Canadians. Like ourselves, often stereotyped as the Nice Guys™ of the world, and with good cause. Generally peaceful, affable and lovely people, who also seem to be incredibly good at making heavy music. Canucks Æpoch follow in the death metal steps of contemporaries such as Kataklysm and Beyond Creation, bands which weave a significant amount of melody into their brutal formulae.
Speaking of formulae, the aesthetic of ‘Awakening Inception’ calculates note-precise, on-a-dime riffs weaved amongst lyrics decrying the futility of fighting against empirical science, and the force of entropic decay. ‘Time: Perspective (Ouroboros Reborn)’ fits perfectly in sync with both ideals, pounding a hard stop/start riff before launching straight into classic-era The Haunted/At The Gates single-string fretboard gymnastics. An absolutely delicious bass tone cuts through the mix and over the like-clockwork drumming to provide a rock-solid rhythmic backing. From there, it’s deep death growls against a heavier Nevermore thrash break before we’re thrown at a wall of a breakdown, hard and fast – ‘A GOLDEN RATIO!’ they proclaim with mighty roars.
‘Delirium of Negation’ kicks in immediately afterward with a melodeath riff, again straight out of the early 90s. Those piercing shrieks remind me so much of underrated melodic death metallers Dagon that I actually had to do a double-take to make sure – that’s not a bad thing. High-tempo pulsating drums drop out into a well of blasts, arpeggiations of guitar and bass warping around them like snakes. A dual vocal attack on the high and low register keeps things varied and, after a tasty little bass solo, we’re treated to a punchy, bluesy and shred-worthy solo. This relentless fervour across a melodic template reminds me of The Black Dahlia Murder and Xenoblight in that they convey what could be construed as brutal melodic death metal.
Brutal, melodic, death metal. That’s the key point here. You’re not copping safe generic fare, nor a virtuoso tech-death massacre. Instead, ‘Expiration’ sets a nastily nice tone with frantic slides up and down the neck, bass and guitars diving and soaring. We see the chorus in this song actually pushing it up a notch, blasting speedily before backing down into jazzy, groovy bass and drum solos and a guitar solo that sounds almost Egyptian. Then – slam! The breakdown gives way to face-ripping soloing and screams of ‘Giver and taker of life!’
They’re really making an existential point in the lyrics on this album. Take ‘Tabula Rasa’, literally meaning ‘blank slate’. Ironically, the song itself bears a very formulaic intro, textbook melodic death metal tones sounding applied from template. Not that it’s bad sounding; thankfully we’re soon snapped out of it by a harsh wall of blasting, shrieking and off-kilter drum rolls and time signatures. Tremolo and power chord chugs trade off each other before melting away to some quiet, funky snare stick-hits and that Egyptian feeling soloing again, albeit with dual guitars. ‘Open your mind! Witness yourself!’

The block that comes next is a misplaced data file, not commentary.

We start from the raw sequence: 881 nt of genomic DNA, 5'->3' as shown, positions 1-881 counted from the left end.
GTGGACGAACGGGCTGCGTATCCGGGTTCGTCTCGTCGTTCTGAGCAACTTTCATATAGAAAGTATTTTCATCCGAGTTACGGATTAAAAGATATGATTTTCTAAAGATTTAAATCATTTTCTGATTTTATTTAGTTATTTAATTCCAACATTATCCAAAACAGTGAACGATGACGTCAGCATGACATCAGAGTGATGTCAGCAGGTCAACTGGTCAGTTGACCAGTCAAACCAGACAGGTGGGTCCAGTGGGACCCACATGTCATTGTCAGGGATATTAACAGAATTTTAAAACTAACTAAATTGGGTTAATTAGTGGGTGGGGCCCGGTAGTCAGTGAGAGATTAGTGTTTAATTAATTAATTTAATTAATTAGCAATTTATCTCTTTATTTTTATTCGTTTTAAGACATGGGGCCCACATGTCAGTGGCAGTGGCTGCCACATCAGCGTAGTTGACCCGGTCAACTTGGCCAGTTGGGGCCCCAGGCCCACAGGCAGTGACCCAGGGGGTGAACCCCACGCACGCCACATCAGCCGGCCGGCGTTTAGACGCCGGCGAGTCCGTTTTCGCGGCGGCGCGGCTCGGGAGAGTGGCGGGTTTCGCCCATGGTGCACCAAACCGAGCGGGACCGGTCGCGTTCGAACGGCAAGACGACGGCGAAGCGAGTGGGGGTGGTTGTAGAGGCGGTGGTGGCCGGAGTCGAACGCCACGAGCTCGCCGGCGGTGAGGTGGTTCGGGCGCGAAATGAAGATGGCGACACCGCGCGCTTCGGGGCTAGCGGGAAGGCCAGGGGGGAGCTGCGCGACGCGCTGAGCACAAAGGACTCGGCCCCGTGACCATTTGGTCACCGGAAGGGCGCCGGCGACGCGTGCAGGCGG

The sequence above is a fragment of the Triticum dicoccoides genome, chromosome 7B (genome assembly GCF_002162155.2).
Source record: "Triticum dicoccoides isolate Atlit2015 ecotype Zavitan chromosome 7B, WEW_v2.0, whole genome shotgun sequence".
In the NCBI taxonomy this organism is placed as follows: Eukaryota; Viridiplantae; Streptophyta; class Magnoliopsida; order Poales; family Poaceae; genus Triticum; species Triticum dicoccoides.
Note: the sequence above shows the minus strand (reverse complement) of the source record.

See? Even when Canadians are screaming at you, they mean what’s best for you. Look how peaceful Devin Townsend turned out.
Æpoch show little sign of chilling out completely just yet, however, even with the cautious, bend-and-echo heavy light footfalls of ‘Mentally Raped by Christ’. I’m sensing an agenda here… this could be any generic black metal song title, right? But I digress. Big open chords pave the way for huge guitar dive-bombs, pinch harmonics and all other manner of fancy fretboard work. Low and high shrieks flit between these passages like kids playing in traffic, adding to the feel of urgency. We see a return to the opening riff and, just when my attention briefly wanes the band plows through much faster and more unhinged soloing, a frantic stop/start breakdown and tricky drum and bass trade-offs.
The next couple of tracks follow on the exact same trend, really. Not in a way that detracts too far from being enjoyable, however. Consider the deeper, almost ‘Deliverance’-era Opeth growls that permeate through the similar membranes of ‘Burn Them At The Stakes’. Tasty soloing, bass sweeps and interesting fills behind the kit keep this track just far aheaf of standard melodic death formula so as to be interesting. ‘Serenity of Non-Existence’, another ode to universal nihilism carries in much the same tack; a technical melodic-verging-on-brutal death assault where individual instruments weave in and out of the tapestry with enough voicing to spice things up a little.
Then it’s on to the title track. ‘Awakening Inception’ throws everything into the bucket right from the get go; a hard rocking riff, lead-heavy dual soloing, palm-muted chug-a-thons, blasts and tremolo. That’s all within the first minute or so – things only progress from there. Utilising time signatures that one might construe as ‘djent’ (sigh), the song throws riffs fast and hard at you, deliberately stuttering and off-balance like Charlie Sheen on a seven-gram rock. Topped off with crazy solos and a meaty breakdown finisher, this one’s a razorwire stab to the guts, and a really nice penultimate track.
There isn’t much to be said about ‘Karmasphyxiation’ that doesn’t fit elsewhere in this album’s analysis, really. Deftly skilful hands on each of the instruments manipulating and reshaping what is (if you ask me) one of the most generic templates – Straight Outta Gothenburg, yo. As before, it’s the cranking up of speed, harsh vocal attack and insistently choppy riffs that breathe a bit more life into the closer, rattling off with some simple industrial-sounding samples.
If you’re sick to death of the seven-millionth local band at your local metal dive bar copying and pasting riffs straight from Sweden and yearn for something that pushes that harmonic flair into slightly more brutal territory, I recommend this one for a spin.
Get the new album HERE!